The share sale process for the nation’s largest private health insurer — covering almost four million Australians — begins on Sunday with a government campaign to get mum and dad investors to pre-register their interest.
The prospectus, which will indicate the price per share, will be available in the second half of October with the enterprise due to list on the domestic stock exchange by December.
The offer will preference registered policyholders, who will be able to get a greater share allocation than non-policy holders. Finance Minister Mathias Cormann said the government anticipated a “large amount of interest” in the sale, which could raise about $4 billion for the federal coffers.
The coalition is hoping to offload 100 per cent of Medibank Private, saying there is no reason why the federal government should be involved in the health insurance market. The proceeds would be invested in productivity boosting measures, he said.
AMP chief economist Shane Oliver said it wasn’t surprising policy holders would get preferential treatment.
“It’s consistent with what happened in the past with privatisation — where policy holders get preference,” he told AAP on Sunday.
“Even AMP, when it demutualised, it’s policy holders got shares initially.” Dr Oliver said at an expected $4 billion, the initial public offering (IPO) was one of largest seen in Australia for some time. “Along with other capital raisings and IPOs in the next few months, this means quite a lot of money will be drained out of the market,” he said.
People wishing to register for the share sale can go to: medibankprivateshareoffer.com.au.
The IPO will also be open to domestic and foreign institutional investors.
The coalition is hoping to offload 100 per cent of Medibank Private, saying there is no reason why the federal government should be involved in the health insurance market.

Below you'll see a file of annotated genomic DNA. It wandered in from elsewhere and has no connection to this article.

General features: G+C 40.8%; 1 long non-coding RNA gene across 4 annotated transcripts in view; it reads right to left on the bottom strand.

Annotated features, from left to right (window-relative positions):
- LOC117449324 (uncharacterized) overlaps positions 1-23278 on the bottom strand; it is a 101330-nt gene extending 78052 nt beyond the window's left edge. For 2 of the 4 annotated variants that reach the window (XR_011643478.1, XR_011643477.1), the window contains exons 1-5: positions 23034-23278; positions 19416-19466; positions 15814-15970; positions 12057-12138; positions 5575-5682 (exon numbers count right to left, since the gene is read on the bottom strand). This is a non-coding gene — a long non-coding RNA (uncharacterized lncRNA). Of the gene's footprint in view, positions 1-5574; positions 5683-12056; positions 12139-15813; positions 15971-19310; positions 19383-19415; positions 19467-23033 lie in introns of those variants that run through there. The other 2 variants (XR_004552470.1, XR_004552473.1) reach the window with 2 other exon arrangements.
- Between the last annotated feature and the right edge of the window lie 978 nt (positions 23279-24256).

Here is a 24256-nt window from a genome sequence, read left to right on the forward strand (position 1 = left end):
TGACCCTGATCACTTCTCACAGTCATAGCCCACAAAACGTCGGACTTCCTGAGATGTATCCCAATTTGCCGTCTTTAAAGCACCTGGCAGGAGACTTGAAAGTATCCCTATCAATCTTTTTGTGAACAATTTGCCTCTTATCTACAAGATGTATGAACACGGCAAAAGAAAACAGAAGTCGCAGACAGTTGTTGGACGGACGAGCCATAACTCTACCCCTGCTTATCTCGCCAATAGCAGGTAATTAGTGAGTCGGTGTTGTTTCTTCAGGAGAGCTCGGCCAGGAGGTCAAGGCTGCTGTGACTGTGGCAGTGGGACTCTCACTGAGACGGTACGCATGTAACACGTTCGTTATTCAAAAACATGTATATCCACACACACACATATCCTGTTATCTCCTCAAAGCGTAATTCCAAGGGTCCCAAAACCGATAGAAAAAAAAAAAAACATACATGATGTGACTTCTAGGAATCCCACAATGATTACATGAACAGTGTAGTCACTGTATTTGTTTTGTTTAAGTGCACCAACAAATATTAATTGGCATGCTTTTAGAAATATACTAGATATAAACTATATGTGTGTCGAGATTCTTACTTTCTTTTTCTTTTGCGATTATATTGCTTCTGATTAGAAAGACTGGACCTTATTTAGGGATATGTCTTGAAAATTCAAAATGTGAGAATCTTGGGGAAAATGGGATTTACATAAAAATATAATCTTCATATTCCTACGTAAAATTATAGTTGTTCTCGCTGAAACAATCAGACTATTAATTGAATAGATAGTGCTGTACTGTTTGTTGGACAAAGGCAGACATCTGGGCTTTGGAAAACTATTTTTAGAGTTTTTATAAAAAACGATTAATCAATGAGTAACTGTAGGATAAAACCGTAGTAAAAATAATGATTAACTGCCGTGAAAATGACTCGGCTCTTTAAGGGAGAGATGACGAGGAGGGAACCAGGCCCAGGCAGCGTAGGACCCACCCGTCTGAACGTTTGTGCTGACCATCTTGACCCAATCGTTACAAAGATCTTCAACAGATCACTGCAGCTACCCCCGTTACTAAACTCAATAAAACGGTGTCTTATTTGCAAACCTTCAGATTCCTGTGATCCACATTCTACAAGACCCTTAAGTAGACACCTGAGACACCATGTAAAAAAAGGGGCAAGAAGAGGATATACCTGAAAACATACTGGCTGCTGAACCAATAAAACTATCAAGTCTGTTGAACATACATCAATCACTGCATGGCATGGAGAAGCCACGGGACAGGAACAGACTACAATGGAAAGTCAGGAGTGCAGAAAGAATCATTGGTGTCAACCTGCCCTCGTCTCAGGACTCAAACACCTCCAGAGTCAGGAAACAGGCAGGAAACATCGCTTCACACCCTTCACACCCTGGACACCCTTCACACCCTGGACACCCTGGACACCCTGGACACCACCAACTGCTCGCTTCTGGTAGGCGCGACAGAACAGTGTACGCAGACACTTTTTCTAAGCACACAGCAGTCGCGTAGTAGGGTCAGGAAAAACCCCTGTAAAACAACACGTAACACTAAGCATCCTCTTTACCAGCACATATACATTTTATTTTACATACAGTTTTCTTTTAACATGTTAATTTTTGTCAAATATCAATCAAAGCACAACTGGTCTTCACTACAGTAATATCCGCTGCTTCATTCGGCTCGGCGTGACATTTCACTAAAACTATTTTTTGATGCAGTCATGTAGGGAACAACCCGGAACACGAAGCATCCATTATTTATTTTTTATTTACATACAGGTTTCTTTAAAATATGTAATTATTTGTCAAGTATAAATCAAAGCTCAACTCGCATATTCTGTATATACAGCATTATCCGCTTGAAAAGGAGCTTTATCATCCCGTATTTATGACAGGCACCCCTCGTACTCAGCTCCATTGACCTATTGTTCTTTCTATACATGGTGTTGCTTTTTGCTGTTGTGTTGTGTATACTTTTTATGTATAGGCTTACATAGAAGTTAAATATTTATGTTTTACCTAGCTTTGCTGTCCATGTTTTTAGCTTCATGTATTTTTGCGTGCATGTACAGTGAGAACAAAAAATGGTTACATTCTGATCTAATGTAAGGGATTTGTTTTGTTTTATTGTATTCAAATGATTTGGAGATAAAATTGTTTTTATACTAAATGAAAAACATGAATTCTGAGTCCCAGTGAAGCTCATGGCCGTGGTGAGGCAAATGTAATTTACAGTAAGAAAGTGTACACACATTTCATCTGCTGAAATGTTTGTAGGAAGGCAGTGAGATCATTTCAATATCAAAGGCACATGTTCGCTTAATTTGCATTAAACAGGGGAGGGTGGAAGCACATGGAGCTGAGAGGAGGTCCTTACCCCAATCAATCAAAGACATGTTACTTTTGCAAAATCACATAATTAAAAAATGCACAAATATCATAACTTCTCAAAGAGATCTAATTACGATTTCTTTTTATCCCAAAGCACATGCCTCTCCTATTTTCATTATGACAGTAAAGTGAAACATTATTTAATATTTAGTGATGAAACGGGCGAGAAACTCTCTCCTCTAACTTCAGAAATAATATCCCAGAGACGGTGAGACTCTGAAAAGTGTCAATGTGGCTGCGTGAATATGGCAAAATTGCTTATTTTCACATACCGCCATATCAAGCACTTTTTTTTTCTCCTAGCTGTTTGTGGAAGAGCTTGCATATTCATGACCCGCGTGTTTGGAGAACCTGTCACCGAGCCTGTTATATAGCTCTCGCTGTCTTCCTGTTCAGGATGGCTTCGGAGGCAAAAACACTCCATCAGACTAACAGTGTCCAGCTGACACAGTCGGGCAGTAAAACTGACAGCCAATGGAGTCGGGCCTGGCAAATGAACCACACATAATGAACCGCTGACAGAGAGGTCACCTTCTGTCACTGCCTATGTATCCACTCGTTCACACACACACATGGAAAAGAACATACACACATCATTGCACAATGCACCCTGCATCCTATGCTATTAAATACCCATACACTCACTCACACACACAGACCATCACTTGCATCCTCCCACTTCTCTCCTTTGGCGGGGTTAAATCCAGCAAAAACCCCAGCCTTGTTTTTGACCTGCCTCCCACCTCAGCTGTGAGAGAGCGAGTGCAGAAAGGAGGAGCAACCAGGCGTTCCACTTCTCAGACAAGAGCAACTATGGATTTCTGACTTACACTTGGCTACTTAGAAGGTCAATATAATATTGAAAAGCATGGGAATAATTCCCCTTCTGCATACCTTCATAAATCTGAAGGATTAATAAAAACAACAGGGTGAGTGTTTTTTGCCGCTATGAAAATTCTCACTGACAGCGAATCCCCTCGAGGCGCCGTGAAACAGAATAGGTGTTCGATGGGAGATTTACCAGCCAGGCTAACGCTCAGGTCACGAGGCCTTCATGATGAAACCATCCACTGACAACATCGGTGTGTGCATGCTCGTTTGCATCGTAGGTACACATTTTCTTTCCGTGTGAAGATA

Finance Minister Mathias Cormann said the government anticipated a “large amount of interest” in the sale.
It has often said there is a conflict of interest in the commonwealth being both the regulator and the largest market participant in the sector.
Senator Cormann said Medibank Private would perform better in private hands, but denied privatisation would lead to higher insurance premiums.
“Medibank Private … will continue to have to compete for customers with 33 other health funds and that of course will put a natural limit on Medibank’s capacity to lift premiums beyond what is competitive,” he told reporters in Melbourne.
The finance minister refused to say how much the government hoped to raise from the float, slated for December.
“The best possible net return for taxpayers — that’s what our objective is with this sale,” Senator Cormann said.
Senator Cormann said the privatisation of Medibank would see it perform better as a business.
“Medibank Private is already performing very well as a business, but there are obviously some restrictions that come with being government owned and we believe that in private ownership, that Medibank private will be able to perform even better,” he told reporters.
He said the public would get first access to buy shares, before the sell-off proceeds into the institutional phase.
But he said no buyer could own more than 15 per cent of the company.
Medibank chairman Elizabeth Alexander welcomed the announcement. “We’re excited for this new opportunity for Medibank and what it may bring and we are pleased to be proceeding with this next step that will lead us to our debut on the Australian Stock Exchange,” she said She assured Medibank customers that they can expect the same service after the sell-off.
“The Medibank you have trusted for years is the very same Medibank that will continue to look after your health well into the future.”
Rick Maggi. Westmount. Financial Solutions.
A frequent complaint from would-be investors is that “uncertainty” is what keep them out of the financial markets. “I’ll stay in cash until the direction becomes clearer,” they will say. So when has there ever been total clarity? Rick Maggi. Westmount. Financial Solutions.